Pacifist option is viewed as an advantage OVER the original? Makes no sense to me. The option WAS there before. Moreover, you could truly finish the game without ever getting your hands dirty, unlike with this one where you have unavoidable boss fights. Other things that don't sit well with me are: a) Getting [varying] experience for kills. The player is encouraged to non-lethally take down every possible hostile. While this can be hard to pull off in some situations, it gets repetitive after a while and unjustly punishes other playing styles, which can be even harder (e.g come in with guns blazing or sneak past every enemy) b) The previous issue is exacerbated by essentially reducing the amount of weapons you can carry around: increased weapon sizes, non-stackable grenades(yet stackable mines, go figure), sharing inventory space with ammo. c) Experience for hacking and not for using the correct codes. I consider that the latter deserves be rewarded even higher. d) I didn't notice as much dark humour, aside from a few nods to the original.
  • eveil
  • 13th Oct 11
^The first one wasn't designed to avoid the boss fights. Sequence breaking made it happen.
  • cah
  • 15th Oct 11
^It was designed so that you could either escape or use a killphrase.
  • Zaptech
  • 25th Oct 11
The game does not really punish you for fighting with lethal force. In my most recent playthrough, I was Murder Jensen, Lord of Maiming Mountain, rampaging through the game with assault rifle and heavy rifle, mauling, stabbing and shooting everything in my path. I had more than enough XP and Praxis to unlock every relevant augment.

Admittedly, I hacked everything I saw and poked my head into every vent along the way for the exploration bonuses, but still.
  • Trickdice
  • 23rd Feb 12
^ That's really one of the worse points of the game (the boss fights being the absolute worst). XP and Praxis mean very little. A careful player can end up with Lvl. 5 Hacking and a stealth field while on the streets of Detroit for the first time. Even a casual player will be debating the diminishing returns of spending a PP on better radar or less recoil long before the final boss. It's too easy to specialize in just about everything. Even worse is the fact that it's too easy to figure out how to actually specialize in everything.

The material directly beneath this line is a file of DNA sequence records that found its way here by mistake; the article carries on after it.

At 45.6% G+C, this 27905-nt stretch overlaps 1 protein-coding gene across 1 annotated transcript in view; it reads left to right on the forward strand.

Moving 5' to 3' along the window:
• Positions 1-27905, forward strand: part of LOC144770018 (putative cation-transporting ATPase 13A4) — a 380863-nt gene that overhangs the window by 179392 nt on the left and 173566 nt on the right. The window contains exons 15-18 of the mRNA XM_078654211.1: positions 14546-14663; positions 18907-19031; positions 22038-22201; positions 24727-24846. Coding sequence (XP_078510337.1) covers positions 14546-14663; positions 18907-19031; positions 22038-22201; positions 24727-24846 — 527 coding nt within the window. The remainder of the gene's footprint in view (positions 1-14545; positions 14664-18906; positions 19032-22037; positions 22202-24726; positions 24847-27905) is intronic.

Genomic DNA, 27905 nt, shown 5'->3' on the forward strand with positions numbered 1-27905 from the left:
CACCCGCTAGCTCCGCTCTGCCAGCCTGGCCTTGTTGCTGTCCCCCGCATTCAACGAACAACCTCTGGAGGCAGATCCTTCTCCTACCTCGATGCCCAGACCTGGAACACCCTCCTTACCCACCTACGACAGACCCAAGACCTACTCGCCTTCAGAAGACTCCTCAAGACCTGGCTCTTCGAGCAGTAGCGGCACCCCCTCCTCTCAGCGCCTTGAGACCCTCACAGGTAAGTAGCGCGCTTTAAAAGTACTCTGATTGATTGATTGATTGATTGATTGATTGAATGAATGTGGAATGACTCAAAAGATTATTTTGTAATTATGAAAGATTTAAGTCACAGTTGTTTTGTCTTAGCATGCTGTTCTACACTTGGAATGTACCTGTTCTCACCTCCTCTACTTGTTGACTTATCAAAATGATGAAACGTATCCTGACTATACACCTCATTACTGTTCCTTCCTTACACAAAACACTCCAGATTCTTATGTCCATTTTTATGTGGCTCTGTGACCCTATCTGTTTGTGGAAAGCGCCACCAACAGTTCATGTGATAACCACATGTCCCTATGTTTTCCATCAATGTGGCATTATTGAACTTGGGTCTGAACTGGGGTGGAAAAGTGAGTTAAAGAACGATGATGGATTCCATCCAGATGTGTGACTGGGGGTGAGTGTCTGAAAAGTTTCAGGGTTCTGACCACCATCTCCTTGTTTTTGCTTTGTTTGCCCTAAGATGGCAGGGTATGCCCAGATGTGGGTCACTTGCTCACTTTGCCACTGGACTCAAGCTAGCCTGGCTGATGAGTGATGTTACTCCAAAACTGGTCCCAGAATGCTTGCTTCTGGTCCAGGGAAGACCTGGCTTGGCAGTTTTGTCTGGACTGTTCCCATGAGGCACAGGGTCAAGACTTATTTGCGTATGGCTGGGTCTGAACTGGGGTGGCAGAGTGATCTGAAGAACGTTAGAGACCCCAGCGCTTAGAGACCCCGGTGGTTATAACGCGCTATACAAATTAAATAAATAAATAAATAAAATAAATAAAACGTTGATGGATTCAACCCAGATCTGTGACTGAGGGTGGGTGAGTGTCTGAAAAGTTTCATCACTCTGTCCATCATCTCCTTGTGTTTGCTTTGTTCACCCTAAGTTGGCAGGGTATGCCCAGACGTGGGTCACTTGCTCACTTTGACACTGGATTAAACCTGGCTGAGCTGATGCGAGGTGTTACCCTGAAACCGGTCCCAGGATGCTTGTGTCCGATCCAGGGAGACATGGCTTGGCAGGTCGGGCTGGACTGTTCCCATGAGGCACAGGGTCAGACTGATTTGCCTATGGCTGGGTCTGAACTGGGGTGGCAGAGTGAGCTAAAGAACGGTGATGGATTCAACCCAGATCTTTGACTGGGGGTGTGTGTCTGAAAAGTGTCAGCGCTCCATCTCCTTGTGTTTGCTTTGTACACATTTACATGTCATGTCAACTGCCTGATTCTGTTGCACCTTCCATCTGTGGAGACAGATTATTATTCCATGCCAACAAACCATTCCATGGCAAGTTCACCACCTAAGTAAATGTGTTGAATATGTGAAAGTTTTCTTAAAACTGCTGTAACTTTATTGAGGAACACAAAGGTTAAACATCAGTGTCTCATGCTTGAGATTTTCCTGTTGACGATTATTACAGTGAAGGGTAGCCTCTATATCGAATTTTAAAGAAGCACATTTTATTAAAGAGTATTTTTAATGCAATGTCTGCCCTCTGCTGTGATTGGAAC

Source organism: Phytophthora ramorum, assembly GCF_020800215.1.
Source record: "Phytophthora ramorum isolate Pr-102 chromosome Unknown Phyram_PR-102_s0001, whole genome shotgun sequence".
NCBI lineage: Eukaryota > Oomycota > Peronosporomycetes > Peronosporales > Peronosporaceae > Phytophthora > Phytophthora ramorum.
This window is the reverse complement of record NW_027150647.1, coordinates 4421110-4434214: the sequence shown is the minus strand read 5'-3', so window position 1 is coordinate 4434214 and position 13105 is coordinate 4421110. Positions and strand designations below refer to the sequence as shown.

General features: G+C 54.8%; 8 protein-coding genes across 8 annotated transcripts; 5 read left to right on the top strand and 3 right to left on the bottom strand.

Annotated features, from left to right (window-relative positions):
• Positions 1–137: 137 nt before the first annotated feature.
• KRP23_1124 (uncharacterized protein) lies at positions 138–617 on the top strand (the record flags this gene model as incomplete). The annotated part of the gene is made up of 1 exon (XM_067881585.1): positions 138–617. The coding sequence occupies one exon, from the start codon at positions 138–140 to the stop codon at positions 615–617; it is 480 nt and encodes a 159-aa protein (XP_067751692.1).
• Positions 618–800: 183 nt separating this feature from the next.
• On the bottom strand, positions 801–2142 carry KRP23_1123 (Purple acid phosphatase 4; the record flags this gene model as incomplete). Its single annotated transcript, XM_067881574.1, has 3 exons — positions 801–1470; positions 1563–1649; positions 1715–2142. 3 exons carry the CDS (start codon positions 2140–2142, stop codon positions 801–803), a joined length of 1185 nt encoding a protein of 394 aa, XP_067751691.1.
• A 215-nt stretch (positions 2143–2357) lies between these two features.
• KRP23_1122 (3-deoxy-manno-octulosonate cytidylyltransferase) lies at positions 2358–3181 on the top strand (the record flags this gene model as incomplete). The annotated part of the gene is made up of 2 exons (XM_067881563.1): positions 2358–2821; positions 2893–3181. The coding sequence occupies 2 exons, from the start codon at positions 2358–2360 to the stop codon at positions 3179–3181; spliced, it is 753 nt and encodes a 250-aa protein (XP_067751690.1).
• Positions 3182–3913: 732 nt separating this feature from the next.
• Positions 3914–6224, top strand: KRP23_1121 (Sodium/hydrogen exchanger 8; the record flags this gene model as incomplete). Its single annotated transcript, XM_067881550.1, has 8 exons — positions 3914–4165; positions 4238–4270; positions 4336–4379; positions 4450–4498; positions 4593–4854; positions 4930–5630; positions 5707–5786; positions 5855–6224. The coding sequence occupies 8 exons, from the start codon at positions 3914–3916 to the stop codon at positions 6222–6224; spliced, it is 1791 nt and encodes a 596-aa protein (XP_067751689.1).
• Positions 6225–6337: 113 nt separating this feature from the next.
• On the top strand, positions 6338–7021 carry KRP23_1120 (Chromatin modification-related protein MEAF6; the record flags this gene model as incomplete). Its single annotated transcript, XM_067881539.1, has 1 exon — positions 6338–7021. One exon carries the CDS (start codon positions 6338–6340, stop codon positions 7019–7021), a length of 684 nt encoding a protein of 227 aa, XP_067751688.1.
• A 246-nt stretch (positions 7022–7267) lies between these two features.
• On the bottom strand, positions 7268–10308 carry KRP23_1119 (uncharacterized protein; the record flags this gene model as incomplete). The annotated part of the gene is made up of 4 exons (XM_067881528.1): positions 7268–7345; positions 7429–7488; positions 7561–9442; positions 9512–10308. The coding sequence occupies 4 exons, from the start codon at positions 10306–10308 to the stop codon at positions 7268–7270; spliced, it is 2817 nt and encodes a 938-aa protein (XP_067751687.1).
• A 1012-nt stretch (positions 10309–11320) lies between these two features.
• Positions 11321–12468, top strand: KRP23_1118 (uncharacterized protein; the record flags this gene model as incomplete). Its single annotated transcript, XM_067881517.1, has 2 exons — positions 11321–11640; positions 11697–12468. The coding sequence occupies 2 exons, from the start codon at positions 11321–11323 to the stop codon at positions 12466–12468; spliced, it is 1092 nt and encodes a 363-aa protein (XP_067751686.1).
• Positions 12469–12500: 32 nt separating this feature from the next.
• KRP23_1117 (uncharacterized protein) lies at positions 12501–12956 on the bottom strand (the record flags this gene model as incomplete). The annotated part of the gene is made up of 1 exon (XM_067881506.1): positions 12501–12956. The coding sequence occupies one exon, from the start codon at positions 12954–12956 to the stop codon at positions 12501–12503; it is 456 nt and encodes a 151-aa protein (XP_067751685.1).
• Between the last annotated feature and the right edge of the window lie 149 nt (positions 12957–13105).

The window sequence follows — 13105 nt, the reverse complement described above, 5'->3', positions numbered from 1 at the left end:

• Tomwithnonumbers
  • 24th Feb 12
I always felt the last fight was the climax. The 3 button choice was, well Jensen, you've survived all this, you've experienced the world as it is and you've gone on a journey, now decide what you think and who you've become.

I loved it, I ran from button to button, pressing them and then changing my mind again. Even after I decided on one I had to reload three times before I was happy with my choice
  • basd
  • 9th May 12
Huh, the last 1/3 of DX 1 is generally considered where the game trailed off in quality (not becoming "bad" but not as good as the first 2/3), including that underwater mess. Nah, not a detractor at all.

@Thomas Rembrandt - Seriously, the game is a resource hog, but nothing on the level Crysis. No way no how.
  • Valiona
  • 22nd Dec 16
I agree with the reviewer about the lack of a skill system being a point against the game. You had to carefully consider how you spent your points, as doing so would allow you to get more mileage out of the resources that you needed, from ammo to medkits to multitools. I also liked the mutually exclusive augmentations, which forced you to choose which one served your purposes better, and decide which of those most needed to be upgraded. The fact that Human Revolution allows you to spend Praxis on Augs is a step in the right direction compared to Invisible War, but it still isn\'t up to the original.